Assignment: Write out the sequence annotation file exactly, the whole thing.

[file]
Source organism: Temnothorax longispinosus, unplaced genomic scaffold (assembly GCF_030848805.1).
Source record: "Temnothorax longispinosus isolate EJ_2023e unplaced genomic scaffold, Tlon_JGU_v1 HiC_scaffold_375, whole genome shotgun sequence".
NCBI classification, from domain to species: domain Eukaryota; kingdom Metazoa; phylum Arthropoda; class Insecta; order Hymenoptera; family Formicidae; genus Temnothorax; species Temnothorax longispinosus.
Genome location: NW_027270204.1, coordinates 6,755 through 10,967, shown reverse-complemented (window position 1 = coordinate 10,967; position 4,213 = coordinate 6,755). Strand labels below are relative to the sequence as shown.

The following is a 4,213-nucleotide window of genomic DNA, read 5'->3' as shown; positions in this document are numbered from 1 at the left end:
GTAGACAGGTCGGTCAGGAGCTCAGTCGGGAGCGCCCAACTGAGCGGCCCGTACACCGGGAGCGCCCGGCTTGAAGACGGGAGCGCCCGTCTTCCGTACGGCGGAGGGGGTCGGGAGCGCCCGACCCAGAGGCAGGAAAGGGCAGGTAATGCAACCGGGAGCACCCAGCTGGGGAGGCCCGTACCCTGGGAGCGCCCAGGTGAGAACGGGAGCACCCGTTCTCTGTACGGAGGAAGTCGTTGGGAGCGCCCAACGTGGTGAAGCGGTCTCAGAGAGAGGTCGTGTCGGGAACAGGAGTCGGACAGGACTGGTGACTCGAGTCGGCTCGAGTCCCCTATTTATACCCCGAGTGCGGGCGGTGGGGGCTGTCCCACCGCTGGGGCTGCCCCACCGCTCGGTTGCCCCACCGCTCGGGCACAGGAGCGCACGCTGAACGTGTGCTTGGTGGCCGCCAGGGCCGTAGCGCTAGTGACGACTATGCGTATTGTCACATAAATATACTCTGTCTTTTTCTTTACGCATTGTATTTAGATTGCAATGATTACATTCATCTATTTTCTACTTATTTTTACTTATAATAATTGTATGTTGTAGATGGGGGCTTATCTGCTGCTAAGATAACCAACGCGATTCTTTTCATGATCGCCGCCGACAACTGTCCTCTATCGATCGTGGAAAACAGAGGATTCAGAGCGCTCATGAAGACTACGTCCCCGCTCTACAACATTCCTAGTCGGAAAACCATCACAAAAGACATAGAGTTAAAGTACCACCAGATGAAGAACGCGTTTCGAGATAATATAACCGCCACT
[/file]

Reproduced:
Source organism: Temnothorax longispinosus, unplaced genomic scaffold (assembly GCF_030848805.1).
Source record: "Temnothorax longispinosus isolate EJ_2023e unplaced genomic scaffold, Tlon_JGU_v1 HiC_scaffold_375, whole genome shotgun sequence".
NCBI classification, from domain to species: domain Eukaryota; kingdom Metazoa; phylum Arthropoda; class Insecta; order Hymenoptera; family Formicidae; genus Temnothorax; species Temnothorax longispinosus.
Genome location: NW_027270204.1, coordinates 6,755 through 10,967, shown reverse-complemented (window position 1 = coordinate 10,967; position 4,213 = coordinate 6,755). Strand labels below are relative to the sequence as shown.

The following is a 4,213-nucleotide window of genomic DNA, read 5'->3' as shown; positions in this document are numbered from 1 at the left end:
GTAGACAGGTCGGTCAGGAGCTCAGTCGGGAGCGCCCAACTGAGCGGCCCGTACACCGGGAGCGCCCGGCTTGAAGACGGGAGCGCCCGTCTTCCGTACGGCGGAGGGGGTCGGGAGCGCCCGACCCAGAGGCAGGAAAGGGCAGGTAATGCAACCGGGAGCACCCAGCTGGGGAGGCCCGTACCCTGGGAGCGCCCAGGTGAGAACGGGAGCACCCGTTCTCTGTACGGAGGAAGTCGTTGGGAGCGCCCAACGTGGTGAAGCGGTCTCAGAGAGAGGTCGTGTCGGGAACAGGAGTCGGACAGGACTGGTGACTCGAGTCGGCTCGAGTCCCCTATTTATACCCCGAGTGCGGGCGGTGGGGGCTGTCCCACCGCTGGGGCTGCCCCACCGCTCGGTTGCCCCACCGCTCGGGCACAGGAGCGCACGCTGAACGTGTGCTTGGTGGCCGCCAGGGCCGTAGCGCTAGTGACGACTATGCGTATTGTCACATAAATATACTCTGTCTTTTTCTTTACGCATTGTATTTAGATTGCAATGATTACATTCATCTATTTTCTACTTATTTTTACTTATAATAATTGTATGTTGTAGATGGGGGCTTATCTGCTGCTAAGATAACCAACGCGATTCTTTTCATGATCGCCGCCGACAACTGTCCTCTATCGATCGTGGAAAACAGAGGATTCAGAGCGCTCATGAAGACTACGTCCCCGCTCTACAACATTCCTAGTCGGAAAACCATCACAAAAGACATAGAGTTAAAGTACCACCAGATGAAGAACGCGTTTCGAGATAATATAACCGCCACT